A randomized clinical trial comparing non-thrust manipulation with segmental and distal dry needling on pain, disability, and rate of recovery for patients with non-specific low back pain

J Man Manip Ther. 2019 Jul;27(3):141-151. doi: 10.1080/10669817.2019.1574389. Epub 2019 Feb 9.


Objective: The purpose of this study was to examine the within and between-group effects of segmental and distal dry needling (DN) without needle manipulation to a semi-standardized non-thrust manipulation (NTM) targeting the symptomatic spinal level for patients with non-specific low back pain (NSLBP). Methods: Sixty-five patients with NSLBP were randomized to receive either DN (n = 30) or NTM (n = 35) for six sessions over 3 weeks. Outcomes collected included the oswestry disability index (ODI), patient specific functional scale (PSFS), numeric pain rating scale (NPRS), and pain pressure thresholds (PPT). At discharge, patients perceived recovery was assessed. Results: A two-way mixed model ANOVA demonstrated that there was no group*time interaction for PSFS (p = 0.26), ODI (p = 0.57), NPRS (p = 0.69), and PPT (p = 0.51). There was significant within group effects for PSFS (3.1 [2.4, 3.8], p = 0.018), ODI (14.5% [10.0%, 19.0%], p = 0.015), NPRS (2.2 [1.5, 2.8], p = 0.009), but not for PPT (3.3 [0.5, 6.0], p = 0.20). Discussion: The between-group effects were neither clinically nor statistically significant. The within group effects were both significant and exceeded the reported minimum clinically important differences for the outcomes tools except the PPT. DN and NTM produced comparable outcomes in this sample of patients with NSLBP. Level of evidence: 1b.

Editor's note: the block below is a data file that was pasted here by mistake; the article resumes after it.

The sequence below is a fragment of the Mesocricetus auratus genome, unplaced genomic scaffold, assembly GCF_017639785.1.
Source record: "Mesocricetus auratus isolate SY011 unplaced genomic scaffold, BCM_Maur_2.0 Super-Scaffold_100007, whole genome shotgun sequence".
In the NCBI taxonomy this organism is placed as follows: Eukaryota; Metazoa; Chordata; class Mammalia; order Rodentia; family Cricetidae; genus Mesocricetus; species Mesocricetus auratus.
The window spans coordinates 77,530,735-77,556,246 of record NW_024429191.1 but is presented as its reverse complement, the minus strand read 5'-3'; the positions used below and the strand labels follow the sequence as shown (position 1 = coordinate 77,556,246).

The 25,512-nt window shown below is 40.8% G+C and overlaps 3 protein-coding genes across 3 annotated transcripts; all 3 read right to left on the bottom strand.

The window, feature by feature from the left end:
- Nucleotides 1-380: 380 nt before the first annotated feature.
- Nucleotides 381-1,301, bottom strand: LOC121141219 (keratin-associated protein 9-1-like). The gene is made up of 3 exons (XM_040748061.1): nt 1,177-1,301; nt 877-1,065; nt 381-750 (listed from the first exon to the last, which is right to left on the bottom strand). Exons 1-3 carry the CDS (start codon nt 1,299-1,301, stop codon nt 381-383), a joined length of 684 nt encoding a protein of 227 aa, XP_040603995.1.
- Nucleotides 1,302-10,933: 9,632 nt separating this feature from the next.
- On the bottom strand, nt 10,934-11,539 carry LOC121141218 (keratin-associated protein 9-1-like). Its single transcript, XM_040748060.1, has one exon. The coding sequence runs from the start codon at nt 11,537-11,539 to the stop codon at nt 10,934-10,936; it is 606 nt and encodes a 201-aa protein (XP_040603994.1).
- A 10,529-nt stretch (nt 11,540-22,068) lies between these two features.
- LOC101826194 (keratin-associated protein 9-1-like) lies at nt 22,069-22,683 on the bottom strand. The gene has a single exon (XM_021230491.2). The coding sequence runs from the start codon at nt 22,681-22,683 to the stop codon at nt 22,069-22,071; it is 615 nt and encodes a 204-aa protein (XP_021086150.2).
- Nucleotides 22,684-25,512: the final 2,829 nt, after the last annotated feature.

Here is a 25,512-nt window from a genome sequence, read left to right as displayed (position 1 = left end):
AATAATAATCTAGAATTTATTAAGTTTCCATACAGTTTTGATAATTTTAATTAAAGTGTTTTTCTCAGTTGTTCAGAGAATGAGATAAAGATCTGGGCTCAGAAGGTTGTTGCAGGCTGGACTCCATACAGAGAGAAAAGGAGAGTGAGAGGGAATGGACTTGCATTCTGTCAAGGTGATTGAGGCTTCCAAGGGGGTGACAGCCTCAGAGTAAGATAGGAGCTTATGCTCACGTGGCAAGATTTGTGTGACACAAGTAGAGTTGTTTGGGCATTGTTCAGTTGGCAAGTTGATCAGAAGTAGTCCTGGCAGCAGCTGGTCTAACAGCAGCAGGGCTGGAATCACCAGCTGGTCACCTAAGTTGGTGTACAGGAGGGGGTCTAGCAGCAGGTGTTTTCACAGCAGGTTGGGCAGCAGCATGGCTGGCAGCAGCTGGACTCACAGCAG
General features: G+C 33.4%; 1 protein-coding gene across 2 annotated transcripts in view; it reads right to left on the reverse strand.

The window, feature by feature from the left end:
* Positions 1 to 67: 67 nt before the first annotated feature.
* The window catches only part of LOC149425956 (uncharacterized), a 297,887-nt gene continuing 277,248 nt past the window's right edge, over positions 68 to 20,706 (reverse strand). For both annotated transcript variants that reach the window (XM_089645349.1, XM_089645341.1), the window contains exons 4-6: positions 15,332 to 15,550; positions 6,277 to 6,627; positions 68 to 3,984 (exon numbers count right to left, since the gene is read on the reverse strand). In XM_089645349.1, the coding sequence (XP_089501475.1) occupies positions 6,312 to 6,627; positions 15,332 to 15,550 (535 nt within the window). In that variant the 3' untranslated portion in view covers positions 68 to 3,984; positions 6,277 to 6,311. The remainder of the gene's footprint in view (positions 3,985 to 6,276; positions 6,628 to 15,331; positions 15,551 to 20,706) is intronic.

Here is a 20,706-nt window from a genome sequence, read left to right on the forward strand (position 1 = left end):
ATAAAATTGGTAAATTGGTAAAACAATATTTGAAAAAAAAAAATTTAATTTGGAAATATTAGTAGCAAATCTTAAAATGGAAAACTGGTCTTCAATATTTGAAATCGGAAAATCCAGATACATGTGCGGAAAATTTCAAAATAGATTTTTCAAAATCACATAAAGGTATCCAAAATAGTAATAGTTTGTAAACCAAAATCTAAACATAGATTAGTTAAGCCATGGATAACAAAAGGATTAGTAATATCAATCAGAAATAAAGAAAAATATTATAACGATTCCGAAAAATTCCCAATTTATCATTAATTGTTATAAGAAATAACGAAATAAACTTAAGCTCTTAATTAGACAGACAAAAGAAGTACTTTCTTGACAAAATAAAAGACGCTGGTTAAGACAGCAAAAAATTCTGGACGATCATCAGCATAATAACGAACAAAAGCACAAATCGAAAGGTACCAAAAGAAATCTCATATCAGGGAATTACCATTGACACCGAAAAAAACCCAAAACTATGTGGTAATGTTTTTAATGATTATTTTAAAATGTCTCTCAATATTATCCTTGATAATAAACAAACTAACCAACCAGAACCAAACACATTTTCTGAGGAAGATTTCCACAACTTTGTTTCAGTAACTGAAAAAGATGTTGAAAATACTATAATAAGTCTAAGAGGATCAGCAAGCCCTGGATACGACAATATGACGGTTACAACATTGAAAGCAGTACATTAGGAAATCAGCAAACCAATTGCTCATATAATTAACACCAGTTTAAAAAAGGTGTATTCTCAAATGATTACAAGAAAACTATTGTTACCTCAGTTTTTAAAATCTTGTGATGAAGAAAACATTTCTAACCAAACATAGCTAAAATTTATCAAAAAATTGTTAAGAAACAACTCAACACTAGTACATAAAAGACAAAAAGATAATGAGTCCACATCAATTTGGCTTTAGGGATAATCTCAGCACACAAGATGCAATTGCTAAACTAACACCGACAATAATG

Keywords: Low back pain; dry needling; manual therapy.

Publication types

  • Randomized Controlled Trial

MeSH terms

  • Adult
  • Dry Needling / methods*
  • Female
  • Humans
  • Low Back Pain / physiopathology
  • Low Back Pain / therapy*
  • Male
  • Middle Aged
  • Treatment Outcome